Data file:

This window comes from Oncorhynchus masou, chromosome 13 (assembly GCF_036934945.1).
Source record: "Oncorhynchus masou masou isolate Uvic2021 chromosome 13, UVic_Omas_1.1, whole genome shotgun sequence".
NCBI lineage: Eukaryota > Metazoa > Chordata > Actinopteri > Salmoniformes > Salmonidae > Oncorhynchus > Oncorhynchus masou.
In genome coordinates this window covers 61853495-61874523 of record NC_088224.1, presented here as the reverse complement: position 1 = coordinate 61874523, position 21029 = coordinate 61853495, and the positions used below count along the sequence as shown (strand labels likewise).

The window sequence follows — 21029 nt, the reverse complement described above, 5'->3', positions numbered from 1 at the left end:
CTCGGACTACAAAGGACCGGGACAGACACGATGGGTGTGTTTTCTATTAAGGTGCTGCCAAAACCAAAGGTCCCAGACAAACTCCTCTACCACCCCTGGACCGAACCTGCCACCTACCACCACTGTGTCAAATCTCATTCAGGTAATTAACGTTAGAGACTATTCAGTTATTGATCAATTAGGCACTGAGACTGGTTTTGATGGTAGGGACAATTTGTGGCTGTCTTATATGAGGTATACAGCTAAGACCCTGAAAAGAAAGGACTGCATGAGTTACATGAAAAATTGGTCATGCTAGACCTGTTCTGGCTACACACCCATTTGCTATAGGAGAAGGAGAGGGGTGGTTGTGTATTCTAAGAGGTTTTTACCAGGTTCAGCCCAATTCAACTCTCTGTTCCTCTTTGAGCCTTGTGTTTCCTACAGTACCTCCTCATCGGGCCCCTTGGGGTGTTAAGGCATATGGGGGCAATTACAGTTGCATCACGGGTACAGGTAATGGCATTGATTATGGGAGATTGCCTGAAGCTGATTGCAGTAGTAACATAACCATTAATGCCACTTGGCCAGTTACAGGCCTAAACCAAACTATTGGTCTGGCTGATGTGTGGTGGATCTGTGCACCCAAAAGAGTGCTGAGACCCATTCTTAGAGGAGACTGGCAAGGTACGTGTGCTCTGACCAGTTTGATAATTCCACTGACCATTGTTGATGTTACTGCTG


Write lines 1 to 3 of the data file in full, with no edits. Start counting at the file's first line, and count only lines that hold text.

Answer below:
This window comes from Oncorhynchus masou, chromosome 13 (assembly GCF_036934945.1).
Source record: "Oncorhynchus masou masou isolate Uvic2021 chromosome 13, UVic_Omas_1.1, whole genome shotgun sequence".
NCBI lineage: Eukaryota > Metazoa > Chordata > Actinopteri > Salmoniformes > Salmonidae > Oncorhynchus > Oncorhynchus masou.